7 LO + n RF =. (Equation 2-6) m By substituting equation 2-6 in equation 2-5, the ollowing is obtained or RF : + n = m (Equation 2-7) m RF RF The ollowing applies to components converted as the lower sideband by means o a harmonic o the order m = m : = n, (Equation 2-8) RF RF Such components are thereore represented at the correct requency. For image requency response, the ollowing corresponding equations apply: and LO n RF = (Equation 2-9) m n RF = m. (Equation 2-10) RF m The ollowing is then obtained or m = m : = (Equation 2-11) n 2 RF RF I m = 3 is selected, the spectrum displayed on the analyzer contains components at the requencies listed in Table 2-3 (see also Fig. 2-2 on next page). Components lying within the corresponding waveguide band (Ka band in this case) are highlighted grey. Table 2-3: Displayed components or m = 3 (lower sideband, = MHz); sinewave input signal with RF = 39 GHz m n LO / GHz RF / GHz m n LO / GHz RF / GHz m n LO / GHz RF / GHz The input signal converted by means o the 3 rd harmonic o the LO signal is displayed at the correct requency RF = 39 GHz. The image signal is displayed below this signal at a spacing o 2 = GHz (c. Equation 2-11). 1EF43_0E 7 Rohde & Schwarz

8 Fig. 2-2: Spectrum o 39 GHz CW signal recorded with harmonic mixer The above example illustrates that even a simple sinewave signal produces a large number o responses. I the input signal itsel contains several spectral components, intermodulation products may be generated in the mixer in addition to harmonics, such products too being converted to the. I the input signal consists o two sinewave carriers, the ollowing applies: m ± n ± k = (Equation 2-12) LO RF,1 RF,2 where k, n 0, 1, 2,... m 1, 2,... LO Frequency o LO signal (in Hz) RF,1, RF,2 Frequencies o input signals (in Hz) Intermediate requency (in Hz) The number o components increases considerably. It is advisable, thereore, to make use o the highpass ilter characteristic o waveguides to suppress unwanted input signals. Signal Identiication In the previous example, the type o input signal was known, and so it was easy to distinguish the true (or wanted) displayed signal rom unwanted mixer products obtained as a result o image requency response and mixing by other harmonics. Frequently, the spectrum to be measured is not known however so that criteria have to be ound to distinguish unwanted mixer products rom spectral components that are true components o the input signal. From equation 2-10 it can be seen that or each mixture product there exist image requencies which appear at a spacing o (m /m+1) below the mixture product. For m = m, the spacing is exactly 2 (equation 2-11). The same applies to harmonics o the input signal, ie to n 1. However, since the requency ranges o the standardized waveguide bands are considerably smaller than one octave, such mixer products will not become apparent even i the ull band is displayed. 1EF43_0E 8 Rohde & Schwarz

9 Based on this criterion, the ollowing algorithm can be realized: Apart rom the actual test sweep, in which the lower sideband is deined as wanted, a reerence sweep is perormed. For the reerence sweep, the requency o the LO signal is tuned such that the user-selected harmonic o the LO signal (order m ) is shited downwards by 2 relative to the test sweep (see Fig. 2-3). Test Sweep RF m LO Reerence Sweep m LO,Re RF Fig. 2-3: Signal identiication by means o reerence sweep For this reerence sweep, the upper sideband is the wanted sideband. Equation 2-5 is thereore modiied to take the ollowing orm: = +. (Equation 2-13) RF, Re m LO,Re where RF,Re Frequency, at which a spectral component is displayed in reerence sweep (in Hz) LO,Re LO requency in reerence sweep (in Hz) Equation 2-6 is modiied accordingly to: n RF =. (Equation 2-14) LO,Re m By substituting equation 2-14 in equation 2-13, the ollowing results: n RF = m +. (Equation 2-15) RF, Re m The ollowing applies to image requency responses: n RF + = (Equation 2-16) LO,Re m and thereore: n RF + = m +. (Equation 2-17) RF, Re ZF m By selecting m = m in equation 2-17, it will be seen that, unlike the test sweep, image requency responses are displayed at a spacing o 2 above the actual input signal (c. equation 2-8). This allows image 1EF43_0E 9 Rohde & Schwarz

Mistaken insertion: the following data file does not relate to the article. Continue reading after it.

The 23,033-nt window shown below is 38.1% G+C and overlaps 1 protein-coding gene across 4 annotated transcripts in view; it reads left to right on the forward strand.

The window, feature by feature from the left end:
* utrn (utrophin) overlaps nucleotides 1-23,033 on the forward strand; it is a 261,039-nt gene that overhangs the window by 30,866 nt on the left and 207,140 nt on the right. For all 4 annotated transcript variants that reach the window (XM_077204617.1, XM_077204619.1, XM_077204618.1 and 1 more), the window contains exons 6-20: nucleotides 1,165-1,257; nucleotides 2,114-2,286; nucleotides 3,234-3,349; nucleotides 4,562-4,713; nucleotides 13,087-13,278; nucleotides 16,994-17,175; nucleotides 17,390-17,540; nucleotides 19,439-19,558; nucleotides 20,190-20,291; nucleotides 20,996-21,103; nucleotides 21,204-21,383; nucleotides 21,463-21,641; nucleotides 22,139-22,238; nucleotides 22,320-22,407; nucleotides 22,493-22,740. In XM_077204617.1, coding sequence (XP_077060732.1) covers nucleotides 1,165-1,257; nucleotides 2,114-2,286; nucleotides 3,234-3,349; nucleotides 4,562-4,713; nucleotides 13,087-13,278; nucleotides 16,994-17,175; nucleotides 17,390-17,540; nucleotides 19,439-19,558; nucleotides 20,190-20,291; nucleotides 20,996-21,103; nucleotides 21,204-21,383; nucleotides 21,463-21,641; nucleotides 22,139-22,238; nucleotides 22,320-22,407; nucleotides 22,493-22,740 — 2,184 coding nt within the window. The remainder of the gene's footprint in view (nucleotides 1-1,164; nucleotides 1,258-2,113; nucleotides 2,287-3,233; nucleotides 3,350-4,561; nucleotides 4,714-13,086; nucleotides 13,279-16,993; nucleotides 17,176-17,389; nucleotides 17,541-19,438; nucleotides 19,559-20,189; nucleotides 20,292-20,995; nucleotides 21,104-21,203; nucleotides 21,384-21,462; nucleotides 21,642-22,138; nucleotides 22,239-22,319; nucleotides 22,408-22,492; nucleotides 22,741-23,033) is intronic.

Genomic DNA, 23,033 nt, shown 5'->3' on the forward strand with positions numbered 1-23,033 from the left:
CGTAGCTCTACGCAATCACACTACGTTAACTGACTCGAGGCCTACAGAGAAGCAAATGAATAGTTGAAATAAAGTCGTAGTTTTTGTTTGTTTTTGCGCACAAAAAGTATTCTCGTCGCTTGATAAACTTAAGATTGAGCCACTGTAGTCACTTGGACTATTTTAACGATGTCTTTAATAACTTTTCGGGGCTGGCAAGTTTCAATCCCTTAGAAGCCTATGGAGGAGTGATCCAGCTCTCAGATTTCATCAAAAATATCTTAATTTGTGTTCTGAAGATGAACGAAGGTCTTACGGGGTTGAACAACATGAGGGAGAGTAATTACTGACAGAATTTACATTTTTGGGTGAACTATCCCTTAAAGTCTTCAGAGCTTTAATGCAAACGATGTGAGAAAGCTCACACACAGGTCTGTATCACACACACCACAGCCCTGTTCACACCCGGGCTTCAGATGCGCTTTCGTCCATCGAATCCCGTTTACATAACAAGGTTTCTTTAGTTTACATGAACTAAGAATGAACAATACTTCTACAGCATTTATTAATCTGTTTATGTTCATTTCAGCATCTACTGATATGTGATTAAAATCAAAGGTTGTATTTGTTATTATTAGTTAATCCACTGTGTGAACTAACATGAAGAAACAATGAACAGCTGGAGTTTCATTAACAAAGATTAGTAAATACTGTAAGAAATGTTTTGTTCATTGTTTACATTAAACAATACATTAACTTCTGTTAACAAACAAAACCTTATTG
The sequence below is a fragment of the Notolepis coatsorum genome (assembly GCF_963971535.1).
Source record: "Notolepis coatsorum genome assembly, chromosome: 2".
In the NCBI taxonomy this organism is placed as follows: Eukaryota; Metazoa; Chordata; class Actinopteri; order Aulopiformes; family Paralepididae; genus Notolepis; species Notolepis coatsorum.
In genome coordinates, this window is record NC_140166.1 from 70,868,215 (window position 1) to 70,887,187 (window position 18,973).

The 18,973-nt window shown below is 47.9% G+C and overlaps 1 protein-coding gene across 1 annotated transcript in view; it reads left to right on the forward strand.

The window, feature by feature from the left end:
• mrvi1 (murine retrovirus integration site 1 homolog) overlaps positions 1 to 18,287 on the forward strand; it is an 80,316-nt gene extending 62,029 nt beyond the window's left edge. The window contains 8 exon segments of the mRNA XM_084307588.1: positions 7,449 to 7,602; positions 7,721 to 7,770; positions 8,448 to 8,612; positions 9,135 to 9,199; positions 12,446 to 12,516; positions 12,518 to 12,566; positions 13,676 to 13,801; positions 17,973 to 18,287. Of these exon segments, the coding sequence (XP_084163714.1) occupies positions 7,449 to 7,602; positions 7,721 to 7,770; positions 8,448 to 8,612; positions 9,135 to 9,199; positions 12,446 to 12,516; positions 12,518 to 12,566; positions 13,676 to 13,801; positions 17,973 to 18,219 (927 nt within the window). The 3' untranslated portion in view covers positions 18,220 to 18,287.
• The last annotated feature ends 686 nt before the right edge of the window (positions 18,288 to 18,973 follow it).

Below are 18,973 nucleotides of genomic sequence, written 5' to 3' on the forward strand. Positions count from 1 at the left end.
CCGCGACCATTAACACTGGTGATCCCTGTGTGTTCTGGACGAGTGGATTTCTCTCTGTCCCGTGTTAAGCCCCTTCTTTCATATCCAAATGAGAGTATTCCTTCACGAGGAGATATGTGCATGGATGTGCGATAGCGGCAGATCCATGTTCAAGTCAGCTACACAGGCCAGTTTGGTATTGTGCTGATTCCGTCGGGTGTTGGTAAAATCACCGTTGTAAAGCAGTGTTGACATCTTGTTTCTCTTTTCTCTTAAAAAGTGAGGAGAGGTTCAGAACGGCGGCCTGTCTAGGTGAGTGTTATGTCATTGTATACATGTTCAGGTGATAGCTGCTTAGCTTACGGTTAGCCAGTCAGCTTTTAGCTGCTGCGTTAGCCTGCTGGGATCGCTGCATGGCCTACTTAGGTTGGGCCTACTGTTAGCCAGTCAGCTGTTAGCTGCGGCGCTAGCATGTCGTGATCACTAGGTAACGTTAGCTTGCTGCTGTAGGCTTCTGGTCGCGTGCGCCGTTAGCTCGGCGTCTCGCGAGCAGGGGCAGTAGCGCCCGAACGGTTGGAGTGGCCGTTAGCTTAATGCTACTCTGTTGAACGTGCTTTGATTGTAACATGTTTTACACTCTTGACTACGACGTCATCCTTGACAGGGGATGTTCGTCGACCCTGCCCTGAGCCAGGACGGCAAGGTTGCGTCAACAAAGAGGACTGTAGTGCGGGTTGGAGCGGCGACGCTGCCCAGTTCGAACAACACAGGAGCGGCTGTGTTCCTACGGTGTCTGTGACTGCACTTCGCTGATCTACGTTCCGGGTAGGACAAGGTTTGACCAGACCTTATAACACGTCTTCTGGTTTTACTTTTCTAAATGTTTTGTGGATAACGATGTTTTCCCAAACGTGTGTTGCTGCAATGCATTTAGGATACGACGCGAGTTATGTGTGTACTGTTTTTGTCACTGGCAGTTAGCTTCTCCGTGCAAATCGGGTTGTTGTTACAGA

10 requency responses and other unwanted mixer products to be identiied (see Fig. 2-4). Fig. 2-4: Test sweep (top) and reerence sweep (bottom) Input signal with RF = 38 GHz A true signal should be displayed at the same requency in the test sweep and the reerence sweep, ie RF = RF,Re. I m is the same or both sweeps, the ollowing is obtained or the LO requency LO,Re to be set or the reerence sweep: 2 =. (Equation 2-18) LO,Re LO m Apart rom this method o signal identiication by variation o the LO requency, it is possible to vary the level o the input signal to identiy displayed components. By varying the level o the input signal by L / db, the level o displayed true components will vary to the same extent. The levels o intermodulation products and harmonics generated in the mixer, on the other hand, will vary according to their order n, ie a variation o the input level by 1 db will cause a level variation o n db. This is subject to the condition that such intermodulation products and harmonics are generated exclusively in the mixer. Care must be taken, thereore, that the input signal is ree rom such products. Moreover, it must be ensured that the input o the spectrum analyzer is not overloaded. Since the input level can be varied only by the user, this method, unlike signal identiication by varying the LO requency, is not suitable or being implemented in a spectrum analyzer. 1EF43_0E 10 Rohde & Schwarz